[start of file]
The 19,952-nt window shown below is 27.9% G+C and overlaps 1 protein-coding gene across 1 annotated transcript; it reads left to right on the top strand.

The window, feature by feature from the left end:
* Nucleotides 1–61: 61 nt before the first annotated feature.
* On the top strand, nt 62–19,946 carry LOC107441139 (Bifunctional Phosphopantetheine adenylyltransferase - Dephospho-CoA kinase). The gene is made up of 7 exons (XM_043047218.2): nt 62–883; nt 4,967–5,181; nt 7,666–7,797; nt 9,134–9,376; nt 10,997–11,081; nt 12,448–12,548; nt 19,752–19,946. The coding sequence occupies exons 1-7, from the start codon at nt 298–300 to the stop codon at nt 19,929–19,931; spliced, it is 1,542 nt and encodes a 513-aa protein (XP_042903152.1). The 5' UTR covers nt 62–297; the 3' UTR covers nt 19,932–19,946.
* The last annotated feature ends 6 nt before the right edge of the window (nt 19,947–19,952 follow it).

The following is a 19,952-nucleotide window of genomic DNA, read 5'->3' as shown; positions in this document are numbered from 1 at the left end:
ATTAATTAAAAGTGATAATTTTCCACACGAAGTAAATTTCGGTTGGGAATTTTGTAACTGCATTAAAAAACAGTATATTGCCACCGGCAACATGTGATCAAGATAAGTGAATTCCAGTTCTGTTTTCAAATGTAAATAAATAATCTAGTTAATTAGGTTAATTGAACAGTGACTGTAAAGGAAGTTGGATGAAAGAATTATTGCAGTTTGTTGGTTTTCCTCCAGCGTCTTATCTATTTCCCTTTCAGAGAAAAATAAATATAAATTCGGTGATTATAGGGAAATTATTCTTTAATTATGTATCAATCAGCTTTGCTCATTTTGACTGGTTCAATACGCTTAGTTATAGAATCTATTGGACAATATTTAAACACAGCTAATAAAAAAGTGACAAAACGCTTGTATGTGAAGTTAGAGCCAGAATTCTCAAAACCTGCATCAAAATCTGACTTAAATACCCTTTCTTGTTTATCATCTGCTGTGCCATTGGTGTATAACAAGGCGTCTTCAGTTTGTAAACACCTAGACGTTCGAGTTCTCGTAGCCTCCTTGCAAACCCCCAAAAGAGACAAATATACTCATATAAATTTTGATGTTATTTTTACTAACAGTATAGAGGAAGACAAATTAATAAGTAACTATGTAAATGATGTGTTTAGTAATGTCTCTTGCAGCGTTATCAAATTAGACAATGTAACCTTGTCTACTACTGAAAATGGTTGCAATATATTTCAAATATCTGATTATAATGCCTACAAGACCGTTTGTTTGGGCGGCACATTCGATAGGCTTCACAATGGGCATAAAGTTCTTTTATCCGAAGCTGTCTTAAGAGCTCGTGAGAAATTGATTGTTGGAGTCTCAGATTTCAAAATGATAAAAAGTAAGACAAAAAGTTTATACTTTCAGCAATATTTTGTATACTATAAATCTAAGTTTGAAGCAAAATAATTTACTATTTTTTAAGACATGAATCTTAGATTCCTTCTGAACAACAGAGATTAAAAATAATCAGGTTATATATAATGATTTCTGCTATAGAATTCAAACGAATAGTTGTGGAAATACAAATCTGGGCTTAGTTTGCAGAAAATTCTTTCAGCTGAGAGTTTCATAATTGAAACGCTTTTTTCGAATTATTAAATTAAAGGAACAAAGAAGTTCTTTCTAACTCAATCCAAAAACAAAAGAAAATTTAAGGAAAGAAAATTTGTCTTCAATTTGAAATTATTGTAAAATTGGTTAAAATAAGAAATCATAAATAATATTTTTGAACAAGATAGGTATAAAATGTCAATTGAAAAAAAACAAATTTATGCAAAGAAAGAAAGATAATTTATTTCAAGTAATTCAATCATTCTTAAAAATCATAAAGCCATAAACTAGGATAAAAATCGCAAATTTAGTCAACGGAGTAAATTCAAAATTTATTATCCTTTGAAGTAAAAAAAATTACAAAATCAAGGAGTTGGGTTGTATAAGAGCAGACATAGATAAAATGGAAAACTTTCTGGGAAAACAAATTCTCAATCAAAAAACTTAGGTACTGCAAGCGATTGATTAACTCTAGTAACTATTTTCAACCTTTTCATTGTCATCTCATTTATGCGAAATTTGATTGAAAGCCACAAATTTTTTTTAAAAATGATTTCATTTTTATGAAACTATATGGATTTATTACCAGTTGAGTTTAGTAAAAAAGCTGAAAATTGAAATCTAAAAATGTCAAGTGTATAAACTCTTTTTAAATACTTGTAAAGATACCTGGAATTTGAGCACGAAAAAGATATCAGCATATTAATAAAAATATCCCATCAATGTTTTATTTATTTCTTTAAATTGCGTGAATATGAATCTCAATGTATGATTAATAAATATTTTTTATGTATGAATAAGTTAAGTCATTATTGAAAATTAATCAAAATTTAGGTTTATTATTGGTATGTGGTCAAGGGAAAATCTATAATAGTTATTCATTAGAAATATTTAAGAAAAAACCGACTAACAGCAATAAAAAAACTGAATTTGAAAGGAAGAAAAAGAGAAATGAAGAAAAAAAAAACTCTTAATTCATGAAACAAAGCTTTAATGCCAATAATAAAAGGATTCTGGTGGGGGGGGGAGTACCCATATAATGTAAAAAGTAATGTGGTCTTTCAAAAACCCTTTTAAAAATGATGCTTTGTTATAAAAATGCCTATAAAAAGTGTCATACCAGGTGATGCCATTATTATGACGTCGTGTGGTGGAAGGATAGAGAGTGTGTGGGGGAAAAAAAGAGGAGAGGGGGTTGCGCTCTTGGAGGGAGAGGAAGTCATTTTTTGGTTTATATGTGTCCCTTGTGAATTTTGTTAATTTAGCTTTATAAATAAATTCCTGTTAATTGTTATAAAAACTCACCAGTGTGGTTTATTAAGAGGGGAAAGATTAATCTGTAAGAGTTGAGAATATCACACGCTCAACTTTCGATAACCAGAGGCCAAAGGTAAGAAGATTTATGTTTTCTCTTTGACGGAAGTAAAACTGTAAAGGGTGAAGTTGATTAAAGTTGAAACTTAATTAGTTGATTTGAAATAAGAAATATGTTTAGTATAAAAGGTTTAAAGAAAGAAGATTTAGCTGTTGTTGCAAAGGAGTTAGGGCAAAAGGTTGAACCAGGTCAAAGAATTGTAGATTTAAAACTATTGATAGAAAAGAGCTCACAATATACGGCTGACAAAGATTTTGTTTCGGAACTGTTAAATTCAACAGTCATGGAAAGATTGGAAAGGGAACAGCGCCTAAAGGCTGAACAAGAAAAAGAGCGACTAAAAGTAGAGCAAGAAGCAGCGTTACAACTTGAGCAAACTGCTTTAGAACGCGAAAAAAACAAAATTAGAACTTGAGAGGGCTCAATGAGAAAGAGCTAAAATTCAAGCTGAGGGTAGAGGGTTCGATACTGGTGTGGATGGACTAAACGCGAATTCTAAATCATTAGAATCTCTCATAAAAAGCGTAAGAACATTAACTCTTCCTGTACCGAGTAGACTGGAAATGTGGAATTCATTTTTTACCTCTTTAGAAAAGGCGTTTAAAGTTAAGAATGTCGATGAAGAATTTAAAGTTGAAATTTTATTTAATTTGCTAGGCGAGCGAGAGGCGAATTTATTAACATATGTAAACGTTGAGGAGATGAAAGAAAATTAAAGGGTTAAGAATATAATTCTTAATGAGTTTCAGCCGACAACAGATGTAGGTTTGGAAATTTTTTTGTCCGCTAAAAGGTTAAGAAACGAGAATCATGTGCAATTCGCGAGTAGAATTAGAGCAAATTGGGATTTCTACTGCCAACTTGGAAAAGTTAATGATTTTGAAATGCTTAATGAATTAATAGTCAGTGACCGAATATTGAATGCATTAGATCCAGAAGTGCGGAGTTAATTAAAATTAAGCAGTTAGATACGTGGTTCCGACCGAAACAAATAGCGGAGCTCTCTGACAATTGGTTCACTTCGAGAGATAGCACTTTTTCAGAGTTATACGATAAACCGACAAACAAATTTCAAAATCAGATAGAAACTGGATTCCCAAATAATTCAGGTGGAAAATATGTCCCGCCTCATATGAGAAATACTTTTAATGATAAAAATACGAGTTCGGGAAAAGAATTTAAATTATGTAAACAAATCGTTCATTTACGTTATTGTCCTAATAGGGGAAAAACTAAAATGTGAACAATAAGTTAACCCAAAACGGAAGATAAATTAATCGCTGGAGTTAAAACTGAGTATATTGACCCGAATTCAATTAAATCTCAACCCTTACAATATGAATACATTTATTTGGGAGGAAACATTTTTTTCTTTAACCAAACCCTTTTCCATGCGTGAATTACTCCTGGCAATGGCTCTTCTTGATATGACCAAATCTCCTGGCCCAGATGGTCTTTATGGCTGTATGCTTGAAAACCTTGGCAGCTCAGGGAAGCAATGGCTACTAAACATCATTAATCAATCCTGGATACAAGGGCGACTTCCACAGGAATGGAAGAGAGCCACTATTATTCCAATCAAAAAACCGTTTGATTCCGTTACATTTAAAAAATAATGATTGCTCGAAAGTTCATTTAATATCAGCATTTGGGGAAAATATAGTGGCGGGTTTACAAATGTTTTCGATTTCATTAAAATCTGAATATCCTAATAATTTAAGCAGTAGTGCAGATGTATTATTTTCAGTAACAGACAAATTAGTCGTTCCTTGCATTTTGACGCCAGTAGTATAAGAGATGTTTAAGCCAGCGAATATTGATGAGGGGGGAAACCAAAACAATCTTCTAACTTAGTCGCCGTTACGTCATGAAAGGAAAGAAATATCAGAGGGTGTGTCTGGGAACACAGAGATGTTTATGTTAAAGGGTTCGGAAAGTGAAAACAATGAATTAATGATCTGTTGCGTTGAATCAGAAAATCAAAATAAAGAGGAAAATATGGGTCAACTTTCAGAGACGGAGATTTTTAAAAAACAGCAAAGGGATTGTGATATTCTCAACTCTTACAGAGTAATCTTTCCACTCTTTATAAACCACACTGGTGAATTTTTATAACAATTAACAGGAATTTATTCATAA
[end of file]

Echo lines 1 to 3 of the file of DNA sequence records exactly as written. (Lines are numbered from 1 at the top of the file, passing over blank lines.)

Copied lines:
The 19,952-nt window shown below is 27.9% G+C and overlaps 1 protein-coding gene across 1 annotated transcript; it reads left to right on the top strand.

The window, feature by feature from the left end:
* Nucleotides 1–61: 61 nt before the first annotated feature.